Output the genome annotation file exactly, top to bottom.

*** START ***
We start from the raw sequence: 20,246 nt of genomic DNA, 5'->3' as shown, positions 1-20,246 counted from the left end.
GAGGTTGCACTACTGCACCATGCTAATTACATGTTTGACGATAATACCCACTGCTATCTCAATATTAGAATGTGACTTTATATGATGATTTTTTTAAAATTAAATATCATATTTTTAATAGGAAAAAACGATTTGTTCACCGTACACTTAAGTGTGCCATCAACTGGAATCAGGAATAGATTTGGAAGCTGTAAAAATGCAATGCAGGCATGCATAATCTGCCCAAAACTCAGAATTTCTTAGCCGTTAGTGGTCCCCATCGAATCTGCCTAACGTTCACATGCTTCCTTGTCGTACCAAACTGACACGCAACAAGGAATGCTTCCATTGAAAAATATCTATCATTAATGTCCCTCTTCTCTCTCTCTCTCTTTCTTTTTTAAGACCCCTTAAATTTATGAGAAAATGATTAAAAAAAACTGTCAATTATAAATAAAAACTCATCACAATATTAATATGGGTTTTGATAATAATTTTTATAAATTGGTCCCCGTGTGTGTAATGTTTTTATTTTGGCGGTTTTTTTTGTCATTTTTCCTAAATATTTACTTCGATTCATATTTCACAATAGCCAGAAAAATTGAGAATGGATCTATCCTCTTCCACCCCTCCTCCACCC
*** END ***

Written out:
We start from the raw sequence: 20,246 nt of genomic DNA, 5'->3' as shown, positions 1-20,246 counted from the left end.
GAGGTTGCACTACTGCACCATGCTAATTACATGTTTGACGATAATACCCACTGCTATCTCAATATTAGAATGTGACTTTATATGATGATTTTTTTAAAATTAAATATCATATTTTTAATAGGAAAAAACGATTTGTTCACCGTACACTTAAGTGTGCCATCAACTGGAATCAGGAATAGATTTGGAAGCTGTAAAAATGCAATGCAGGCATGCATAATCTGCCCAAAACTCAGAATTTCTTAGCCGTTAGTGGTCCCCATCGAATCTGCCTAACGTTCACATGCTTCCTTGTCGTACCAAACTGACACGCAACAAGGAATGCTTCCATTGAAAAATATCTATCATTAATGTCCCTCTTCTCTCTCTCTCTCTTTCTTTTTTAAGACCCCTTAAATTTATGAGAAAATGATTAAAAAAAACTGTCAATTATAAATAAAAACTCATCACAATATTAATATGGGTTTTGATAATAATTTTTATAAATTGGTCCCCGTGTGTGTAATGTTTTTATTTTGGCGGTTTTTTTTGTCATTTTTCCTAAATATTTACTTCGATTCATATTTCACAATAGCCAGAAAAATTGAGAATGGATCTATCCTCTTCCACCCCTCCTCCACCC